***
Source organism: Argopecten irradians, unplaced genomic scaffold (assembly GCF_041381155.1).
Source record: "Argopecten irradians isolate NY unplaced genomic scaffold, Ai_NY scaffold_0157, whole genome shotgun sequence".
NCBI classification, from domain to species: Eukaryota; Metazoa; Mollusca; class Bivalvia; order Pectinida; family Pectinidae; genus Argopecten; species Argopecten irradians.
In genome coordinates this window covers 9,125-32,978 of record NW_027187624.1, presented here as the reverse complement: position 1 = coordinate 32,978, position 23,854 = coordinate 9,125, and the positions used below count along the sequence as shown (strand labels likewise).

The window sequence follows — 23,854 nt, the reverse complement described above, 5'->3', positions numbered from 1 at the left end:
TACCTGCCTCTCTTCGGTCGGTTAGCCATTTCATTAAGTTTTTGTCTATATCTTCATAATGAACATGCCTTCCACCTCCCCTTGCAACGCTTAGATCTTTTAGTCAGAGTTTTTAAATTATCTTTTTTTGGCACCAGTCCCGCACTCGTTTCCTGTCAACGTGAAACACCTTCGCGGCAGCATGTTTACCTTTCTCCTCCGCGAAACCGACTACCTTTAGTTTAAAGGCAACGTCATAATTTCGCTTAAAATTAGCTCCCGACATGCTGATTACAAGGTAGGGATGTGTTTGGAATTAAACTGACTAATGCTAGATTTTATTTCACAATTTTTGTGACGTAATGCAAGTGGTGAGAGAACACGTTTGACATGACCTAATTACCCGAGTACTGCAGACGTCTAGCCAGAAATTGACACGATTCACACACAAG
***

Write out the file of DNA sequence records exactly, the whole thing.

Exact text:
Source organism: Argopecten irradians, unplaced genomic scaffold (assembly GCF_041381155.1).
Source record: "Argopecten irradians isolate NY unplaced genomic scaffold, Ai_NY scaffold_0157, whole genome shotgun sequence".
NCBI classification, from domain to species: Eukaryota; Metazoa; Mollusca; class Bivalvia; order Pectinida; family Pectinidae; genus Argopecten; species Argopecten irradians.
In genome coordinates this window covers 9,125-32,978 of record NW_027187624.1, presented here as the reverse complement: position 1 = coordinate 32,978, position 23,854 = coordinate 9,125, and the positions used below count along the sequence as shown (strand labels likewise).

The window sequence follows — 23,854 nt, the reverse complement described above, 5'->3', positions numbered from 1 at the left end:
TACCTGCCTCTCTTCGGTCGGTTAGCCATTTCATTAAGTTTTTGTCTATATCTTCATAATGAACATGCCTTCCACCTCCCCTTGCAACGCTTAGATCTTTTAGTCAGAGTTTTTAAATTATCTTTTTTTGGCACCAGTCCCGCACTCGTTTCCTGTCAACGTGAAACACCTTCGCGGCAGCATGTTTACCTTTCTCCTCCGCGAAACCGACTACCTTTAGTTTAAAGGCAACGTCATAATTTCGCTTAAAATTAGCTCCCGACATGCTGATTACAAGGTAGGGATGTGTTTGGAATTAAACTGACTAATGCTAGATTTTATTTCACAATTTTTGTGACGTAATGCAAGTGGTGAGAGAACACGTTTGACATGACCTAATTACCCGAGTACTGCAGACGTCTAGCCAGAAATTGACACGATTCACACACAAG